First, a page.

Divide-and-BLAST is a Perl program written to facilitate the discovery of proteins weakly similar to a protein sequence of interest. The BLAST program at NCBI works very well when it comes to high similarity searches. Unfortunately, weak similarities are often listed below hundreds of high similarity hits, and may not even be shown if the number of hits is small or if the cutoff expect value is too low (NCBI, 1999).

Divide-and-BLAST attempts to address the problem of filtering high similarity hits from a list of hits for a sequence, leaving possibly significant weak similarity hits for further investigation. The program divides its input sequence into a number of sub-sequences, whose length and overlap can be specified as parameters. It then submits both the full sequence and each sub-sequence to the BLAST server using the BLAST network client. After receiving the results, Divide-and-BLAST then removes the hits for the full sequence from the list of hits for each sub-sequence (Fig. 1). The output is a file listing the unique hits for each sub-sequence. If a protein is found to have unique hits on more than one sub-sequence and not show up in the list of hits for the full sequence, it is very likely that there exists a significant similarity between the protein and the input sequence. Even if there are no such duplicate hits between sub-sequences, some of the relatively high similarity unique hits might warrant further investigation using other methods, computational or experimental.

Figure 1. A diagrammatic representation of the Divde-and BLAST process.

Installing Divide-and-BLAST

Prerequisites: Source code:

The source code for Divide-and-BLAST is available in the following two formats at the present time.

Windows ZIP
Unix gzipped tar file

Once you have downloaded the source code, you can unzip/decompress the file into a folder of your choice and follow the intructions for running the program below.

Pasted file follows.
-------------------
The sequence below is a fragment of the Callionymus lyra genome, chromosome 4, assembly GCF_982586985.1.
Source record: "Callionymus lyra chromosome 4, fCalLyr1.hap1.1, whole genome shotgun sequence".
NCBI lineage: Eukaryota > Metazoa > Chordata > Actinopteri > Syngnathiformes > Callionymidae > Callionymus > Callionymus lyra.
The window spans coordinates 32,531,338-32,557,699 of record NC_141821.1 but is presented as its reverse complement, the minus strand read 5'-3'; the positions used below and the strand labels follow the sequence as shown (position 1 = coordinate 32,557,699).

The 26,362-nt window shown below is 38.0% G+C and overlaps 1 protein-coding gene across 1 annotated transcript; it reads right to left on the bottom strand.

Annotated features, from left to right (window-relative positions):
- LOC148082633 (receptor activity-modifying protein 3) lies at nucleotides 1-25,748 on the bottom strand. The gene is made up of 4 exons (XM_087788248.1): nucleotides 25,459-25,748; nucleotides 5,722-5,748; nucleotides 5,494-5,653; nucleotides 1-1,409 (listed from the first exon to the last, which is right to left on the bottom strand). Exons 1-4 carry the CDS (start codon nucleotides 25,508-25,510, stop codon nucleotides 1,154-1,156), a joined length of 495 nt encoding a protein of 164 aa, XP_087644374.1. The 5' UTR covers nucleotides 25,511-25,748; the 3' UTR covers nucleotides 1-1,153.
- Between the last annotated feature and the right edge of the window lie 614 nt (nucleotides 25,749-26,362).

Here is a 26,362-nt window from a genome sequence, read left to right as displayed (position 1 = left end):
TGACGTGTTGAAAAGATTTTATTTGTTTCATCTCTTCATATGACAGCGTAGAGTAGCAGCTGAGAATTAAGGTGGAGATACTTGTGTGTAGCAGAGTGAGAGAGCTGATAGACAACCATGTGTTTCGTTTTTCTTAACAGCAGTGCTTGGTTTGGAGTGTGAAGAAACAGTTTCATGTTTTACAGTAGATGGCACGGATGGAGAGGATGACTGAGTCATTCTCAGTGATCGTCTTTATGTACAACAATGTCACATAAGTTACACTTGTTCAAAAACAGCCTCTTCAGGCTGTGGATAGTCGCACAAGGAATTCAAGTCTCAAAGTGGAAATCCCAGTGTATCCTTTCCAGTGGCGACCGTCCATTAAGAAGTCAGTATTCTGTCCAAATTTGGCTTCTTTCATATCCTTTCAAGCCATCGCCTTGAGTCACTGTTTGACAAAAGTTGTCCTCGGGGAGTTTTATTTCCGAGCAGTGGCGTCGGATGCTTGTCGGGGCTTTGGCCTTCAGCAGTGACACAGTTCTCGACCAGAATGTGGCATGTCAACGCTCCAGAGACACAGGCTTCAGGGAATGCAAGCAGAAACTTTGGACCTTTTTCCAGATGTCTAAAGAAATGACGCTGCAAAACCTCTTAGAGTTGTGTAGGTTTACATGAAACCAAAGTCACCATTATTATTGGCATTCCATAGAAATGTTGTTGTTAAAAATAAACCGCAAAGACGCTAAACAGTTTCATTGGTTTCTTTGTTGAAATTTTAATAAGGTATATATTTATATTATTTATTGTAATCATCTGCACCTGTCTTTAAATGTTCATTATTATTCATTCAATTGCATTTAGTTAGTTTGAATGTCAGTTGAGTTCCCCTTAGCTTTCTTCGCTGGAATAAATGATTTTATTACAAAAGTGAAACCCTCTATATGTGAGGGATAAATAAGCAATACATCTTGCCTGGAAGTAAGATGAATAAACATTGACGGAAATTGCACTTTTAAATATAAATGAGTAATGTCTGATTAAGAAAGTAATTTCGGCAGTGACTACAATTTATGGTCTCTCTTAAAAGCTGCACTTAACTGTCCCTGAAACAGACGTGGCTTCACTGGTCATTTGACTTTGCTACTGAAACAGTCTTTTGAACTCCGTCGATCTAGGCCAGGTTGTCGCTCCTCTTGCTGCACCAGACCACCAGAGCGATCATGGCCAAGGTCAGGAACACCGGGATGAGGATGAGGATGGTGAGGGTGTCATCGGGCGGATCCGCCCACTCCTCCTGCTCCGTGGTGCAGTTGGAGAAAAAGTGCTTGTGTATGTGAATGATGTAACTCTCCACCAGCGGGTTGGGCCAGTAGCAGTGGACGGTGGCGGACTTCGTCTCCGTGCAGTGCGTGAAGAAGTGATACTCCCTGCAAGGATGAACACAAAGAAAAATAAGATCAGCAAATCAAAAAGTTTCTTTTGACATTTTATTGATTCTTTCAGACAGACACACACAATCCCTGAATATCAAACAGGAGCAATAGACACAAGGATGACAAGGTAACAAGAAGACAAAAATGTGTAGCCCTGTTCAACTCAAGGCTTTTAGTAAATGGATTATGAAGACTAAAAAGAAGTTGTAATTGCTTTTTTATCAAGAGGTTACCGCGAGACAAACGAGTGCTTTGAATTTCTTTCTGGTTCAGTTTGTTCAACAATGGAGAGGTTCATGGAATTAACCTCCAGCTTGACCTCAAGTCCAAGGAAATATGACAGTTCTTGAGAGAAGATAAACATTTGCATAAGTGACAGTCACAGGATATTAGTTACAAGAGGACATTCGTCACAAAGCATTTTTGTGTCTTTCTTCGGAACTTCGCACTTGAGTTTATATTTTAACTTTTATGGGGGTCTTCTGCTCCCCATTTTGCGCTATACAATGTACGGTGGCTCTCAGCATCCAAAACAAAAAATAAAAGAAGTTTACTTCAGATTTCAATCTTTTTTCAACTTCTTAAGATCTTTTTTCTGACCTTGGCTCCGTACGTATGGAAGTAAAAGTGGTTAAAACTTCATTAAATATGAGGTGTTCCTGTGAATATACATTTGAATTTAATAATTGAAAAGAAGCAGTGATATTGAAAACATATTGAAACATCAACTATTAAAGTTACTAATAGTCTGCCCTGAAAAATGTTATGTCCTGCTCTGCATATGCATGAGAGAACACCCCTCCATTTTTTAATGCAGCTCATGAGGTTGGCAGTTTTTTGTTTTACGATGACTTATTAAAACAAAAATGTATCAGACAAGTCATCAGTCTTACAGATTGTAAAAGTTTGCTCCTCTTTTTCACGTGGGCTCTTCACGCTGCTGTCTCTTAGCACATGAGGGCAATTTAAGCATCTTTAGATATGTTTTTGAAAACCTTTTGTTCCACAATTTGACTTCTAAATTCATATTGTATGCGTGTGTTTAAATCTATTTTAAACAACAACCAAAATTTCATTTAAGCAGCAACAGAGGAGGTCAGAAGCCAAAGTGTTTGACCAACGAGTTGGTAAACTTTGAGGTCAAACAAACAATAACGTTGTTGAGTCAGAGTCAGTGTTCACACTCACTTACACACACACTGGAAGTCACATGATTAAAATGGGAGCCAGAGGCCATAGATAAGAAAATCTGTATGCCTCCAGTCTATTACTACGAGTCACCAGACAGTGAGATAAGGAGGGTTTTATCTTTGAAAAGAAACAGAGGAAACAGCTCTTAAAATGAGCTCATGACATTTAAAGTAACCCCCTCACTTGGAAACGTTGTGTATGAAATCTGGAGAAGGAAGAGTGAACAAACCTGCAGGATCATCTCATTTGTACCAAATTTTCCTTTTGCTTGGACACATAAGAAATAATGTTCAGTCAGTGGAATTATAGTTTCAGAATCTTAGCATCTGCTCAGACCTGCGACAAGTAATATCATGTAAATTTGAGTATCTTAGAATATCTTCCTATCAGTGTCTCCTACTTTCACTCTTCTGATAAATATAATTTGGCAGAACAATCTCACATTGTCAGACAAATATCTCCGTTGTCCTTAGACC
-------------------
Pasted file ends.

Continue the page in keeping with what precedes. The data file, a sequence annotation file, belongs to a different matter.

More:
Basic Usage


Navigate to the directory into which you untarred the file. Type

./dab.pl -h

at the console for a list of options


Get to a DOS/command prompt and navigate to the folder into which you unzipped the file. Type:

dab.pl -h

at the DOS prompt for a list of options and more usage information.

Some basic DOS commands:
md dirname            make a directory called "dirname"
cd dirname             go to directory named "dirname"
cd \                    change directory to root (C:\)
cd ..                   move to parent directory

Detailed instructions

The program is used in the following way:
dab.pl <filename (options)

where <filename> is the name of the file containing the input sequence in FASTA format and options can be one or more of the following:

-h Prints help information
-H Generates HTML output file
-l <length Length of sub-sequences (default 20 amino acids)
-o <overlap Overlap between sub-sequences (default 10 amino acids)
-e1 <expect value Expect value for full sequence BLAST (default 10.0)
-e2 <expect value Expect value for sub-sequence BLAST (default 10.0)
-O <output dir Specify an output directory (default "output")


A sample output for Divide-and-BLAST can be seen here. These were the results obtained when Divide-and-BLAST was used to analyze the human isocitrate dehydrogenase protein sequence, using sub-sequences of length 20 amino acids and overlap of 10 amino acids. Notice the hits for isopropylmalate dehydrogenase; Divide-and-BLAST clearly found an evolutionary relationship, and localized it to a certain area of the sequence.

What are Expect values?
In general, higher expect values mean lower similarities and vice versa. The Expect value parameter is the cutoff value -- any hits with Expect values above the one specified will not be shown. Since Expect value depends on length, sometimes increasing the Expect value for the sub-sequence BLASTs might turn up more unique hits than with the default value of 10.0. For a detailed explanation of Expect values, see the BLAST FAQ at NCBI.



National Center for Biotechnology Information. 1999. BLAST Frequently Asked Questions.<http://www.ncbi.nlm.nih.gov/BLAST/blast_FAQs.html Accessed 1999 16 Dec.